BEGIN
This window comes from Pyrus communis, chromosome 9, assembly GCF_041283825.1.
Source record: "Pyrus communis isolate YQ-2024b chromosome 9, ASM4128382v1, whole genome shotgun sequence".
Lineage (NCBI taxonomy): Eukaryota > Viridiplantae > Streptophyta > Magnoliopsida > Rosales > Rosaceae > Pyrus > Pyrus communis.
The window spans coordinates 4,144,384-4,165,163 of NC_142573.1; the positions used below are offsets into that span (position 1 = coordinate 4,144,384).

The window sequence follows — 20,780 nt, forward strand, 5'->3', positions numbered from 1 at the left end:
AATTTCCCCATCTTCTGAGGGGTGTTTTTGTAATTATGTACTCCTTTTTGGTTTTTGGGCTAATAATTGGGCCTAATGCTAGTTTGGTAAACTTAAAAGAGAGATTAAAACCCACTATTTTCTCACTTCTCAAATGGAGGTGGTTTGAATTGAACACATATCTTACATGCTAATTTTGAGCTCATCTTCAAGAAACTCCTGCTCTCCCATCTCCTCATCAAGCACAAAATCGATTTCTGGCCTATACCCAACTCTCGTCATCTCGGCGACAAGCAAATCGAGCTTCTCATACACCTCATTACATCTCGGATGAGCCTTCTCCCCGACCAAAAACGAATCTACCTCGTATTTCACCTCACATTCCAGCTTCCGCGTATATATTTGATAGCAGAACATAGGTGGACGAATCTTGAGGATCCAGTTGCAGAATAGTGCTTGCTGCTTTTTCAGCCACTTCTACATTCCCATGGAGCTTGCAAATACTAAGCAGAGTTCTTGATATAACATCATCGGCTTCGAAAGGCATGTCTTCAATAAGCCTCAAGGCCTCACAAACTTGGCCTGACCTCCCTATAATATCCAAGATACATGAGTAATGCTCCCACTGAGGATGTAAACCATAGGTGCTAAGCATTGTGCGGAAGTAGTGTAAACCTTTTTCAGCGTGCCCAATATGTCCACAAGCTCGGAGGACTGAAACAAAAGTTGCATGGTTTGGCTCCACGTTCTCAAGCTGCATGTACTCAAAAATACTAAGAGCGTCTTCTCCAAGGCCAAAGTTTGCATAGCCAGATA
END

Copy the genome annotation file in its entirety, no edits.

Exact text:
This window comes from Pyrus communis, chromosome 9, assembly GCF_041283825.1.
Source record: "Pyrus communis isolate YQ-2024b chromosome 9, ASM4128382v1, whole genome shotgun sequence".
Lineage (NCBI taxonomy): Eukaryota > Viridiplantae > Streptophyta > Magnoliopsida > Rosales > Rosaceae > Pyrus > Pyrus communis.
The window spans coordinates 4,144,384-4,165,163 of NC_142573.1; the positions used below are offsets into that span (position 1 = coordinate 4,144,384).

The window sequence follows — 20,780 nt, forward strand, 5'->3', positions numbered from 1 at the left end:
AATTTCCCCATCTTCTGAGGGGTGTTTTTGTAATTATGTACTCCTTTTTGGTTTTTGGGCTAATAATTGGGCCTAATGCTAGTTTGGTAAACTTAAAAGAGAGATTAAAACCCACTATTTTCTCACTTCTCAAATGGAGGTGGTTTGAATTGAACACATATCTTACATGCTAATTTTGAGCTCATCTTCAAGAAACTCCTGCTCTCCCATCTCCTCATCAAGCACAAAATCGATTTCTGGCCTATACCCAACTCTCGTCATCTCGGCGACAAGCAAATCGAGCTTCTCATACACCTCATTACATCTCGGATGAGCCTTCTCCCCGACCAAAAACGAATCTACCTCGTATTTCACCTCACATTCCAGCTTCCGCGTATATATTTGATAGCAGAACATAGGTGGACGAATCTTGAGGATCCAGTTGCAGAATAGTGCTTGCTGCTTTTTCAGCCACTTCTACATTCCCATGGAGCTTGCAAATACTAAGCAGAGTTCTTGATATAACATCATCGGCTTCGAAAGGCATGTCTTCAATAAGCCTCAAGGCCTCACAAACTTGGCCTGACCTCCCTATAATATCCAAGATACATGAGTAATGCTCCCACTGAGGATGTAAACCATAGGTGCTAAGCATTGTGCGGAAGTAGTGTAAACCTTTTTCAGCGTGCCCAATATGTCCACAAGCTCGGAGGACTGAAACAAAAGTTGCATGGTTTGGCTCCACGTTCTCAAGCTGCATGTACTCAAAAATACTAAGAGCGTCTTCTCCAAGGCCAAAGTTTGCATAGCCAGATA